Data integrity is concerned with making sure that only authorized sources are manipulating data

  • Availability
For systems and data, availability refers to the ability to access data by authorized users

 Cost/Benefit Security Analysis

Risk management deals with identifying assets, threats/vulnerabilities and countermeasures that make sense commeasurate to the value of the asset

Asset: Anything that has value to an organization such as property or data

Vulnerability: Exploitable weakness in a system or its design

Threat: Potential danger to an asset. An unrealized threat is a vulnerability that has not yet been exploited. A realized threat is a successful attack against an asset. Attacker is a threat agent or threat vector.

Risk: Potential for compromise/destruction/access to an asset

Countermeasure: Safeguard that mitigates risk by eliminating or reducing a vulnerability, or otherwise making the asset less vulnerable.

Thresholds apply to classification, generally a countermeasure or risk mitigation would not cost more than the value of the asset excepting government/financial regulations, etc

Classifying Assets

Assets can be classified so that policy can be developed on how to take action for certain classifications

Government Classifications
  • Unclassified
  • Sensitive But Unclassified
  • Confidential
  • Secret
  • Top Secret

Private Sector Classifications
  •  Public 
  • Confidential
  • Sensitive 
  • Private

Classification Criteria
  • Value
  • Replacement Cost
  • Lifetime
  • Age

Classification Roles
  • Owner: Person or group ultimately responsible for the data
  • User: People who access the data any abide by acceptable use policy
  • Custodian: Group responsible for implementing policy dictated by owner

Classifying Vulnerabilities

 Potential Vulnerabilities

  • Policy Flaw
  • Misconfiguration
  • Protocol Weakness
  • Design Error
  • Software vulnerability
  • Malware
  • Hardware vulnerability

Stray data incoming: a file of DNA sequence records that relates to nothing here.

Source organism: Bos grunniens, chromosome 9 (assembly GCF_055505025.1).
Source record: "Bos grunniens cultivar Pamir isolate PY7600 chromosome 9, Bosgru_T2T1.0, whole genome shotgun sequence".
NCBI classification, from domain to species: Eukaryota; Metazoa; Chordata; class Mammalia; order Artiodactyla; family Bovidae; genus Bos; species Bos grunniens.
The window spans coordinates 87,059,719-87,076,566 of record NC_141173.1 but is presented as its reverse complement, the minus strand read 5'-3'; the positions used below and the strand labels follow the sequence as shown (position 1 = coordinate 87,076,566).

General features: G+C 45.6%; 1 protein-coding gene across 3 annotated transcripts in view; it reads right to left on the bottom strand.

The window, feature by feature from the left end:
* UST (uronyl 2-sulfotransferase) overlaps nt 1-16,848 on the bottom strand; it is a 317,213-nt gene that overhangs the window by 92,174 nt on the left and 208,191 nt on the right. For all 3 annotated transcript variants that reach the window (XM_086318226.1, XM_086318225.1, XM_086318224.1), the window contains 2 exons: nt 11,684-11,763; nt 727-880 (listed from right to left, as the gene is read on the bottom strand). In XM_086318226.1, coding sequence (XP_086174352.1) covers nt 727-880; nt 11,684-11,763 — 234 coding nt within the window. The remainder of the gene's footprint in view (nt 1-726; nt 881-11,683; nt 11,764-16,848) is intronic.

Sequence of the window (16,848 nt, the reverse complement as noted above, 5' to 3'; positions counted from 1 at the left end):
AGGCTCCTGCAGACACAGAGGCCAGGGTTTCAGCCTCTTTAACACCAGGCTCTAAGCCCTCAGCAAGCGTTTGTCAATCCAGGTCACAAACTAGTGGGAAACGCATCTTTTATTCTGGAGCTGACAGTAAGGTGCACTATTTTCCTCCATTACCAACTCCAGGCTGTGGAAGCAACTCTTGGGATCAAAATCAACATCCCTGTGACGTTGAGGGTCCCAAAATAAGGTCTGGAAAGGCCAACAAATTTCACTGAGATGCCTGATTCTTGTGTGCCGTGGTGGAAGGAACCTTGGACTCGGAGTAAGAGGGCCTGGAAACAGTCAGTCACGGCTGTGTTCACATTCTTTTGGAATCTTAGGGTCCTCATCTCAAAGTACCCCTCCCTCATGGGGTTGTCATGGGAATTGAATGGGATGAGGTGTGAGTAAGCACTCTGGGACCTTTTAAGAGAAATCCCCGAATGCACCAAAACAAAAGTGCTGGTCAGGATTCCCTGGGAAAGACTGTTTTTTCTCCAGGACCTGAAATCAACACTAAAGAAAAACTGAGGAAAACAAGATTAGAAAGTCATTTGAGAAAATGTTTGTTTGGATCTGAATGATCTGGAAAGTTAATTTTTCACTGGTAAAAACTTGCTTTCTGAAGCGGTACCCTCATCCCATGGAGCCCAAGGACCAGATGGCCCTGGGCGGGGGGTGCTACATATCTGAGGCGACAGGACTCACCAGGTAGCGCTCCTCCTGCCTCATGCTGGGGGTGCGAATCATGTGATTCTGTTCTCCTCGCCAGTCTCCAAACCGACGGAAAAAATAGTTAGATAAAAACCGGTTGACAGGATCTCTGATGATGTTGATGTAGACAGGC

• Human ffactor
  • Physical Access to Resources

 Classifying Countermeasures

Control Methods to Implement Countermeasures

  • Administrative: Policy, procedure, change control
  • Physical: Locked doors, access badges, cameras, etc
  • Logical: Passwords, firewalls, VPN, IPS, access lists

Recognizing Current Network Threats


Potential Attackers

  • Terrorists
  • Hackers
  • Government Agencies
  • Competitors
  • Criminals
  • Nation-states
  • Disgruntled Employees
  • Anyone that can access a computer

Attack Methods

  • Reconnaissance: Discovery process used to find information about the network. Port scans, IP scans, etc
  • Social Engineering: User compromise, email, misdirection of web pages, phishing, pharming
  • Privilege Escalation: Escalating level of access beyond what is allowed by policy/role
  • Back Door: Application or user access left behind by an attacker to allow future access

Attack Vectors

Attacks can be launched from outside or inside company, even by authorized users. Using ICE/NAC or 802.1x can help mitigate authorized users from launching attacks internally 



Man-in-the-Middle Attack

 Attacker places itself between two devices that are communicating to perform reconnaissance or manipulate data as it moves between them. Main purpose is eavesdropping so attacker can see all traffic.

Layer 2 MITM Attacks
  • ARP Poisoning: Attacker spoofs MAC address of actual default gateway in order to become gateway for the clients. Can be mitigated with Dynamic ARP Inspection
  • Root Bridge Attack: Attacker connects switch to network with intent of becoming spanning-tree root bridge and forcing all traffic through that switch. Mitigated by Root Guard and BPDU Guard.

Layer 3 MITM Attacks
  • Rogue Router: Rogue router can inject routes with better metric to force routing to go through the rogue router. Mitigated by routing protocol authentication and only listening for routing protocols on specific interfaces

Miscellaneous Attack Vectors

  • Covert Channels: Uses communications in unintended ways such as tunnelling P2P file sharing inside of HTTP traffic, or a backdoor using ICMP to communicate with an attacker 
  • Trust Exploitation:  Attacker leverages implied trust relationship to gain access, such as exploiting a DMZ server that can communicate to the inside to launch attacks internally
  • Password Attack: Brute force attacks to guess passwords, MITM or key logging software
  • BotNet: Infected computers that listen for command/control signals from an attacker utilizing a backdoor channel to communicate
  • DoS and DDoS: Usinga  botnet to target a particular system in order to flood it with malicious traffic with the intent to deny legitimate access

Applying Fundamental Security Principles to Network Design


  • Least Privilege: Minimal access to perform the function is assigned and no more
  • Defense in Depth: Security is implemented in multiple places on the network, such as a firewall with an IPS, host-based firewall, etc
  • Separation of Duty: Specific individuals are placed into specific roles, allows checks and balance regarding implementation of security policy
  • Auditing: Keeping records of what is occurring on the network using things like AAA and syslogs, logs can be reviewed to check access and events